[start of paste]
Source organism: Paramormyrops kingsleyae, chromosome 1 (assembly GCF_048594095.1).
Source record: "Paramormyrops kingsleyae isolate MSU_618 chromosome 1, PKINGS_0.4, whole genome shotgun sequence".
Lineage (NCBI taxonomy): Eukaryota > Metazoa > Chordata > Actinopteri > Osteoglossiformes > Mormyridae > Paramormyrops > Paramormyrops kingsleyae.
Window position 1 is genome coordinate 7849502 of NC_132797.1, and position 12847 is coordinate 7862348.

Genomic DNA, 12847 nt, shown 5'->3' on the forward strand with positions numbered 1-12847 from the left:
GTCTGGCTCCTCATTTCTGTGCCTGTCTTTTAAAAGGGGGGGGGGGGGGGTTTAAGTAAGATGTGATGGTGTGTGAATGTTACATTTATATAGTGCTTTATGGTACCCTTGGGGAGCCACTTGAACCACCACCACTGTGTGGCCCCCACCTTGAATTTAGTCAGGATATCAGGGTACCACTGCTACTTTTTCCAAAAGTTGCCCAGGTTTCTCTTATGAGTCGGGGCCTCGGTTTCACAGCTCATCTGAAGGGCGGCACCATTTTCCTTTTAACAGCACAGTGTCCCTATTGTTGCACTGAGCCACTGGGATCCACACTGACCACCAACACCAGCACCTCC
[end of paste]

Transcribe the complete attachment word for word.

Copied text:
Source organism: Paramormyrops kingsleyae, chromosome 1 (assembly GCF_048594095.1).
Source record: "Paramormyrops kingsleyae isolate MSU_618 chromosome 1, PKINGS_0.4, whole genome shotgun sequence".
Lineage (NCBI taxonomy): Eukaryota > Metazoa > Chordata > Actinopteri > Osteoglossiformes > Mormyridae > Paramormyrops > Paramormyrops kingsleyae.
Window position 1 is genome coordinate 7849502 of NC_132797.1, and position 12847 is coordinate 7862348.

Genomic DNA, 12847 nt, shown 5'->3' on the forward strand with positions numbered 1-12847 from the left:
GTCTGGCTCCTCATTTCTGTGCCTGTCTTTTAAAAGGGGGGGGGGGGGGGTTTAAGTAAGATGTGATGGTGTGTGAATGTTACATTTATATAGTGCTTTATGGTACCCTTGGGGAGCCACTTGAACCACCACCACTGTGTGGCCCCCACCTTGAATTTAGTCAGGATATCAGGGTACCACTGCTACTTTTTCCAAAAGTTGCCCAGGTTTCTCTTATGAGTCGGGGCCTCGGTTTCACAGCTCATCTGAAGGGCGGCACCATTTTCCTTTTAACAGCACAGTGTCCCTATTGTTGCACTGAGCCACTGGGATCCACACTGACCACCAACACCAGCACCTCC